India haven't played many Tests at home since 2018 but in the five matches that Ishant has played, he has taken 18 wickets at an average of 16.6. Surprisingly, the likes of Umesh Yadav, Shami and Ishant have better bowling averages at home than Ashwin, Jadeja and Kuldeep Yadav.
Ishant has also improved his record immensely against top-order batsmen (1-7) in this time period. Earlier, he used to average 40.7 against such batsmen, which has dropped to 20.1 in these last 29 months. He has also been lethal against left-handed batsmen, mostly bowling around the wicket. If we compare him with other fast bowlers who have bowled a minimum of 100 overs against left-handed batsmen since 2018, Ishant once again stands out.
THE GILLESPIE IMPACT
Ishant signed up as Sussex’s overseas professional in 2018 and spent two months in England. That's where he met former Australian fast bowler Jason Gillespie who worked closely with him and made him a better bowler. Ishant has spoken a lot about how Gillespie provided him the "solutions to his problems" that he was seeking for the longest time. He also developed a ball that straightens to right-handers and has started bowling a lot of full and length deliveries, that too at a "good pace".
"A lot of people would tell me that I need to increase the pace of my fuller deliveries. No one told me how to do that? It was when I went to play county cricket, Jason Gillespie gave me the solution. Gillespie told me that in order to increase pace in fuller deliveries, you don’t just release it but hit the deck so that it should target the knee roll," said Ishant.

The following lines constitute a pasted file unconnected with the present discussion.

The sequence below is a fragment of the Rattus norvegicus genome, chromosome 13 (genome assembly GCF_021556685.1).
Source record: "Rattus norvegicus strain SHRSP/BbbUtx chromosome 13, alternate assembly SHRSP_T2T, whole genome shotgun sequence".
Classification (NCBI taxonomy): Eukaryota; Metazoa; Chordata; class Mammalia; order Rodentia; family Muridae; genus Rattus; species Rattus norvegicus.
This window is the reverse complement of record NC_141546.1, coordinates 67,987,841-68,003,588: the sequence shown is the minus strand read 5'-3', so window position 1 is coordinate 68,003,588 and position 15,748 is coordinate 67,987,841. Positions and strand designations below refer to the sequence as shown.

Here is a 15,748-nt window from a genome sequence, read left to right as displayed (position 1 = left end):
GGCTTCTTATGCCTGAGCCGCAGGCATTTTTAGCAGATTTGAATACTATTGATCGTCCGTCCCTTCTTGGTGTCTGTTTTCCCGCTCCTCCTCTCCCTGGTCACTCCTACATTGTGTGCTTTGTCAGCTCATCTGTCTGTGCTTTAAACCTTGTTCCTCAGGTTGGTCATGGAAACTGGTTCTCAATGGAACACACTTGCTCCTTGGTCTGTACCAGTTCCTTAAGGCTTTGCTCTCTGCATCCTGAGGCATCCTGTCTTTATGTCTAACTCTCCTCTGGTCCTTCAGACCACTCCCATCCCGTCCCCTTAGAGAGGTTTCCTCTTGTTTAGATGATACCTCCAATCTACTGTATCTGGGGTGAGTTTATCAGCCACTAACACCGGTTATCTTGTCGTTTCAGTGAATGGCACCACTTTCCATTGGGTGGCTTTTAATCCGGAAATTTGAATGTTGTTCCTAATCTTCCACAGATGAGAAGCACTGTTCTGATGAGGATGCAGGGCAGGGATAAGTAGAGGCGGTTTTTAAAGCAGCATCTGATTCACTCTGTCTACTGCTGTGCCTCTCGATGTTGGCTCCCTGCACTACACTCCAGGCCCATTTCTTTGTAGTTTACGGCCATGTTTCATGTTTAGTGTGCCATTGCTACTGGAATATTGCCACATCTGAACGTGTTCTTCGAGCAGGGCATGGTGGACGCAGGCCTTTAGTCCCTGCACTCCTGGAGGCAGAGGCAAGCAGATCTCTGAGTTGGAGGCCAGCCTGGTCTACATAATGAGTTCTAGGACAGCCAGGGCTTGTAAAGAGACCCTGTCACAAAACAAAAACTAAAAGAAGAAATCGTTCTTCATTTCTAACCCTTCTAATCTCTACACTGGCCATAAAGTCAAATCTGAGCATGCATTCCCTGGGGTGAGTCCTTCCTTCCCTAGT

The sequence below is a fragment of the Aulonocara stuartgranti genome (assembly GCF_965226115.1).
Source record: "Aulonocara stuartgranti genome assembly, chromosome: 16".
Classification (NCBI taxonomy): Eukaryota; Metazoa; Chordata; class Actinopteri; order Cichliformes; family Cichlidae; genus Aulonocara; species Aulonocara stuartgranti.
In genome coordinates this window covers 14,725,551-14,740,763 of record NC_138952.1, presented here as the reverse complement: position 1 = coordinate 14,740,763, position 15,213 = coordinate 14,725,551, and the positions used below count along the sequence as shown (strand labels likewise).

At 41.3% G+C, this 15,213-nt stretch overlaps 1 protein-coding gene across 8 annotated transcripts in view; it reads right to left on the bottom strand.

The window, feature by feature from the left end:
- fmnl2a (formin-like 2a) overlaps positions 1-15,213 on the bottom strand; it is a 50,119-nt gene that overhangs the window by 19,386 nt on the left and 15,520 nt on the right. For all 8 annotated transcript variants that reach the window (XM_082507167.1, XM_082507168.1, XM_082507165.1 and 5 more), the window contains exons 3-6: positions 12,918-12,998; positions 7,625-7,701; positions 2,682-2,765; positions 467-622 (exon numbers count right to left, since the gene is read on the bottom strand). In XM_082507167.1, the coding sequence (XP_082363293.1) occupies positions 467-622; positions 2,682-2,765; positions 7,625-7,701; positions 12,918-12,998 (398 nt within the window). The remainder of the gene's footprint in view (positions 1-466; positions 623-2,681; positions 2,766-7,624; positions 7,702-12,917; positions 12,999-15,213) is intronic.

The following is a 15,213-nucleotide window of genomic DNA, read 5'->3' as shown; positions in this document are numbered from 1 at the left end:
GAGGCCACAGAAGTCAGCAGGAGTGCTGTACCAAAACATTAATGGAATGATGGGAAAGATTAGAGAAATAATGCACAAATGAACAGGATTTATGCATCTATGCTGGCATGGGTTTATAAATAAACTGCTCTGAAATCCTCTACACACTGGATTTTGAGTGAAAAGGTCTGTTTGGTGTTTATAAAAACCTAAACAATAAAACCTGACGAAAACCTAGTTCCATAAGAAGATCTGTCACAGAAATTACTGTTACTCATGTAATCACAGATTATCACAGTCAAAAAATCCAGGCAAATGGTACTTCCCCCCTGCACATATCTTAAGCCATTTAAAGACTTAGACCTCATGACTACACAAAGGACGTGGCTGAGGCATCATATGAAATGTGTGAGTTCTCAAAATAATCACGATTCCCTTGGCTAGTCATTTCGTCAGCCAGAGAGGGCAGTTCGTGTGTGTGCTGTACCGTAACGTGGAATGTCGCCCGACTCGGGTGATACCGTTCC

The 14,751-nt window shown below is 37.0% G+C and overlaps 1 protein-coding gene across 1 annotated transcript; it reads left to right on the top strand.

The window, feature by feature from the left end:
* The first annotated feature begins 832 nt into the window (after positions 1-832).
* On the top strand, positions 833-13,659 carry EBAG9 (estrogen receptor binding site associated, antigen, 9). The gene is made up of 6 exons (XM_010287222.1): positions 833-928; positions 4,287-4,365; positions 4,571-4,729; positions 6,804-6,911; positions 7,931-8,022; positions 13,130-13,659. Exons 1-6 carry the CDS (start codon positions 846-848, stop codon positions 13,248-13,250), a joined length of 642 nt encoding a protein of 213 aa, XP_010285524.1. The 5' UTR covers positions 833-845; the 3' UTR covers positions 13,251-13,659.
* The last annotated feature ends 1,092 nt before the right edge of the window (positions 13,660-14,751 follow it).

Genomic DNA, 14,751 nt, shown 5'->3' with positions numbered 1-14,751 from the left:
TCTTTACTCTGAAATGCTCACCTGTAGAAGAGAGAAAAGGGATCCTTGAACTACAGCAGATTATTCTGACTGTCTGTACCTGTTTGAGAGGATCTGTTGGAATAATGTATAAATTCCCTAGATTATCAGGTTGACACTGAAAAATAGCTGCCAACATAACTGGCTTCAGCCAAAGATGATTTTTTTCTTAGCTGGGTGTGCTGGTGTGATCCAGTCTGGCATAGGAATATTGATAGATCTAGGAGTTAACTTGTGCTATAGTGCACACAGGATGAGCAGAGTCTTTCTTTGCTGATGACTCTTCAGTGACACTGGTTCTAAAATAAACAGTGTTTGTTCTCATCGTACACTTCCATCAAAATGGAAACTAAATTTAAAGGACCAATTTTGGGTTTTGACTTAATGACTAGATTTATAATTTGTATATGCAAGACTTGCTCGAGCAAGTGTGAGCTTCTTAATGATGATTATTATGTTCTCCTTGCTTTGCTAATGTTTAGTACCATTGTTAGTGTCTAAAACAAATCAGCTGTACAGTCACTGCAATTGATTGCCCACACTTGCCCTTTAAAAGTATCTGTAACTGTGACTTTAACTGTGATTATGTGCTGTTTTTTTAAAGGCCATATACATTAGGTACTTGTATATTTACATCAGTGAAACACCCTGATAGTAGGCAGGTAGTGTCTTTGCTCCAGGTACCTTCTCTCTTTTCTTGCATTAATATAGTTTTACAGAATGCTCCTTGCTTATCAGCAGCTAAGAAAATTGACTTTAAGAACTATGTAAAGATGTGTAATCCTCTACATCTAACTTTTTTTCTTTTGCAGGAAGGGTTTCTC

Gillespie also suggested him to bowl slightly more fuller and target for the batsman’s pads rather than the top of the off-stump. "His main delivery is the one that swings back to the right-handers, but what he wanted to do, to the right-handers particularly, was he wanted a delivery that looked like it was going to swing into the batsman but actually held its line and went through to the keeper. Ishant wanted to draw the batsman into a shot and bring the keeper and slip fielders into play," Gillespie told Cricbuzz.
"We adjusted his grip, the position of the ball in his hand and his release positions at the point of delivery, where his wrist and fingers were. He tried a couple of different things until we found that if he held the ball a certain way, it went straight on - it was just his wrist position at ball release. He spent hours and hours in the nets just perfecting that one delivery."
Now that he can manage to straighten the ball against right-handers, Ishant has started inducing more edges and is also able to beat the right-handed batsmen more times than he used to before. Looking at the numbers, right-handers have edged 17.6 percent of his deliveries since 2018, compared to 14.3 pre-2018. Because of his ability to move the ball away, such batsmen aren't trying to attack him these days. The percentage has dropped down from 30.7 to 22 in the last 29 months.
Ishant is enjoying the best phase of his career and still has at least three to four years of cricket left in him. It took him quite a few years, and lots of hard work, to become the best version of himself but now that he is at the peak of his career, the onus is on him to make up for all the disappointments.